Venial sins are less serious than mortal sins because they do not destroy our relationship with God, but they do damage it. They involve a lesser degree of evil, or they may be seriously wrong acts committed without full knowledge of just how wrong they are.

Venial Sins are closely associated with vices (vices are the opposite of virtues, which are habits of good actions). Repeating venial sins brings one in danger of forming bad habits, vices.

Do not fall into the trap of thinking that we are responsible only for the sins we directly commit (sins of commission) – there are also sins of omission.

A sin of omission occurs when we fail to do something that is required by God’s moral law.

(example, perhaps you were called to tell the truth and instead you withheld it)



Other Notes from Msgr. Pope:

We live in times in which it is often easy to insulate ourselves from the immediate consequences of the choices we make. Medicine, technology, and social safety nets are all good things in and of themselves, but they do tend to shield us from immediate consequences, and help to cultivate the illusion that consequences can be forever evaded. They cannot.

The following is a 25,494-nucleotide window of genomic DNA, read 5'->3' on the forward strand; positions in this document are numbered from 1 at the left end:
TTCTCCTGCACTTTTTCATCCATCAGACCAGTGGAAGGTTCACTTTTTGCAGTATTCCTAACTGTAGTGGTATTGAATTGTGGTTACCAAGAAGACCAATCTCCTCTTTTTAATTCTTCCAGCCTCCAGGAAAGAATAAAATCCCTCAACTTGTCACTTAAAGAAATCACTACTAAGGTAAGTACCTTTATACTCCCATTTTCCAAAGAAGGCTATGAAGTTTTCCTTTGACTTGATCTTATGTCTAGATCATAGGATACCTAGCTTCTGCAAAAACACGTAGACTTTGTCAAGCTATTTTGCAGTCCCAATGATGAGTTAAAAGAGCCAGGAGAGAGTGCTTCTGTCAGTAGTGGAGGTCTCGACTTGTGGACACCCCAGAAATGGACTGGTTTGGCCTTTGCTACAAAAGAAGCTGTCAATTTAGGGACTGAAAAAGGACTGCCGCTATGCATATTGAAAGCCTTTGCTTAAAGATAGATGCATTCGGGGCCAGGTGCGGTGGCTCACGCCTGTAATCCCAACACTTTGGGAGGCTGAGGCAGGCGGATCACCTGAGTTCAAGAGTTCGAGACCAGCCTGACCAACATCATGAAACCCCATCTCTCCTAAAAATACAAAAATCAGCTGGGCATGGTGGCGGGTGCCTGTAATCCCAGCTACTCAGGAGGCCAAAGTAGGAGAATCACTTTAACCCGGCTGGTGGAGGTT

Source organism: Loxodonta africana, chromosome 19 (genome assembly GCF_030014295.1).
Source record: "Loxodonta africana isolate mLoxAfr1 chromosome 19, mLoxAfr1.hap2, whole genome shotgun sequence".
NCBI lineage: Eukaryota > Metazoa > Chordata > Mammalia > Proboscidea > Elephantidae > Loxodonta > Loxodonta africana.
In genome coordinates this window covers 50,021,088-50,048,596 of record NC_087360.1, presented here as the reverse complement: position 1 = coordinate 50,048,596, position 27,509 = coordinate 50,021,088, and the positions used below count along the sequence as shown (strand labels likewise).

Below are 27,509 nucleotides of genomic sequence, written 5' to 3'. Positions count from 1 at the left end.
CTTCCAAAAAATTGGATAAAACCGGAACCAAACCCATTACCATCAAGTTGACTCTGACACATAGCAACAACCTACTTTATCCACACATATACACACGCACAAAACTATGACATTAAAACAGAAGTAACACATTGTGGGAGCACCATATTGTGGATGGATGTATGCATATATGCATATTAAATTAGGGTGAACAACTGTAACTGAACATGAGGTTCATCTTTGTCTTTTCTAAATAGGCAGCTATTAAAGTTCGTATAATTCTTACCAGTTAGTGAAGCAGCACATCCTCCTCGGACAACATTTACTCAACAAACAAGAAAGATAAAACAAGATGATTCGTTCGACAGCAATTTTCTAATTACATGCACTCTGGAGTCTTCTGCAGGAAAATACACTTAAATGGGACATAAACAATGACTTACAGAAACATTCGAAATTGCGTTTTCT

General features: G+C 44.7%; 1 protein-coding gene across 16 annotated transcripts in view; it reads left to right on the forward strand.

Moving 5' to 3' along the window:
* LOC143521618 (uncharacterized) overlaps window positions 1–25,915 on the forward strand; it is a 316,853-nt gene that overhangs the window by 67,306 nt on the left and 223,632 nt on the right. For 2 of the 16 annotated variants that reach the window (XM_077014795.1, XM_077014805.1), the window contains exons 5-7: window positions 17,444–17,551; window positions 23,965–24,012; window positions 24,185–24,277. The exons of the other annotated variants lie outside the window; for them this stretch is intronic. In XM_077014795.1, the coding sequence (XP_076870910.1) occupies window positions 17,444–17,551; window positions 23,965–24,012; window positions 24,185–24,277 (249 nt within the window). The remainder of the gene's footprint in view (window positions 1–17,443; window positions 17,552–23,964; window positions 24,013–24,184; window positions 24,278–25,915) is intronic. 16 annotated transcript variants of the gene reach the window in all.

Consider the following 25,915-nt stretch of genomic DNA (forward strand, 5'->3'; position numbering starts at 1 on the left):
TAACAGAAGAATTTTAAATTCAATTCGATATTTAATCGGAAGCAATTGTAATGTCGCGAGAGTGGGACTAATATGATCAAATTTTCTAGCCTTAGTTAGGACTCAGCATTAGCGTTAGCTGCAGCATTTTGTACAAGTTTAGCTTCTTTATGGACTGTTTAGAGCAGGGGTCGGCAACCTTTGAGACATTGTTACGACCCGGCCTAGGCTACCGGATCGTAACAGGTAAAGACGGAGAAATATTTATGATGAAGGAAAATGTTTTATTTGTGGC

We also live in times in which, perhaps more than ever before, the community is willing to bear the burden of poor individual choices. Again, this is not in and of itself a bad thing, but it does become an enabler of bad behavior, and fosters the illusion that consequences can be avoided forever. They cannot.

Our own culture is currently struggling under the weight of a colossal number of poor individual choices, ones that have added up to a financial, spiritual, moral, and emotional debt that we cannot pay. Sexual misconduct, divorce, cohabitation, abortion, sexually transmitted diseases, the use of hallucinogenic and addictive drugs, the casting off of discipline and parental responsibility, the rejection of faith and ancient and tested wisdom, rebellion, silence in the face of sin and injustice, greed, consumerism, factions, envy, discord, and on and on … all of this is taking a tremendous toll. The consequences are mounting and it is becoming clear that even the most basic functions of society such as raising the next generation, preserving order and stability, and ensuring the common good are gravely threatened.

And what is true collectively is also true for us as individuals. Many poor choices in small matters quickly draw us into self-destructive patterns that get more and more deeply entrenched. Without regular reflection and the reminder of penitential seasons like Lent, it is easy to lose our way.